"...do solemnly swear that I will support and defend the Constitution of the United States against all enemies, foreign and domestic..."

"For the good of the Air Force, for the good of the armed services and for the good of our country, I urge you to reject convention and careerism..."
- Secretary of Defense Robert Gates, Maxwell AFB, April 21, 2008

"You will need to challenge conventional wisdom and call things like you see them to subordinates and superiors alike."
- Secretary of Defense Robert Gates, United States Air Force Academy, March 4, 2011

Friday, May 4, 2012

What Moral Courage Is, and Is Not

Moral courage is not physical courage.  It is not the act of pressing a button and ending the life of another.  It is not turning a wrench or loading a bomb.  Moral courage involves standing apart, telling the Wing Emperor he has no clothes, refusing an unlawful order, blowing the whistle on a crime, or taking another action based on principle.  A good litmus test to distinguish acting with moral courage, versus just doing your job, is to count the number of folks around you doing the same thing.  If others are doing the same as you, you may be doing something courageous, but you're likely just doing your job.  If you're the only one taking a stand for principle or for the law, and those around you aren't joining you (out of concern for their careers or financial well being), then it's possible you may be acting with moral courage.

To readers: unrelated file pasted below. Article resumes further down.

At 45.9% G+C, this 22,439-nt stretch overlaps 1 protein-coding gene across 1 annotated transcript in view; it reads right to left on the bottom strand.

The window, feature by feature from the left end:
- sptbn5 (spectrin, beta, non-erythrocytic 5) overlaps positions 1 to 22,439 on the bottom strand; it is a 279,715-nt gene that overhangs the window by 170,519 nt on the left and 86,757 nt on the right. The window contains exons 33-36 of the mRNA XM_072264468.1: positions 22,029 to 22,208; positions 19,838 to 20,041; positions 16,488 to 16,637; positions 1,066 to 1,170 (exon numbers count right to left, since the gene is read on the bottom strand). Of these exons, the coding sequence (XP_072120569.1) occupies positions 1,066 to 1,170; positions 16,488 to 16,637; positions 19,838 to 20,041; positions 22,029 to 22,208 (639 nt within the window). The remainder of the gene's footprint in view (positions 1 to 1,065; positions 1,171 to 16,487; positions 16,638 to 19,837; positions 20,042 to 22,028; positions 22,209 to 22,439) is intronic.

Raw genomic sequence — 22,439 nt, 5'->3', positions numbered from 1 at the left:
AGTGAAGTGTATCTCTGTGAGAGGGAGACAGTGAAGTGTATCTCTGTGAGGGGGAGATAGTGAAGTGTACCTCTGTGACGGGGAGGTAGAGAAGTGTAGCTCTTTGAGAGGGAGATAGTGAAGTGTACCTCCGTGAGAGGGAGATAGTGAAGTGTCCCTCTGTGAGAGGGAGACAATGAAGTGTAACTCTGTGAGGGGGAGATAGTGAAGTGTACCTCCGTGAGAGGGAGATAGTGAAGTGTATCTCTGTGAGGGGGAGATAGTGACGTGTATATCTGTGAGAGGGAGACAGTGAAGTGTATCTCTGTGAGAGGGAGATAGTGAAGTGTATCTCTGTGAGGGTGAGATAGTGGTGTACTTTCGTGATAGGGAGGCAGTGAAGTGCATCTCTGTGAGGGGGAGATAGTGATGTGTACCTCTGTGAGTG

This is an important distinction.  Some conveniently forget the meaning of words and phrases.  Language is often warped to avoid the truth behind words.   Some who are not morally courageous may try to pretend they are.  I see that often in the flying world, where simply doing the job is stretched into some sort of self delusional concept of courage.

Words matter.  When it comes to moral courage, we are not entitled to claim it, unless we actually have it.

No comments:

Post a Comment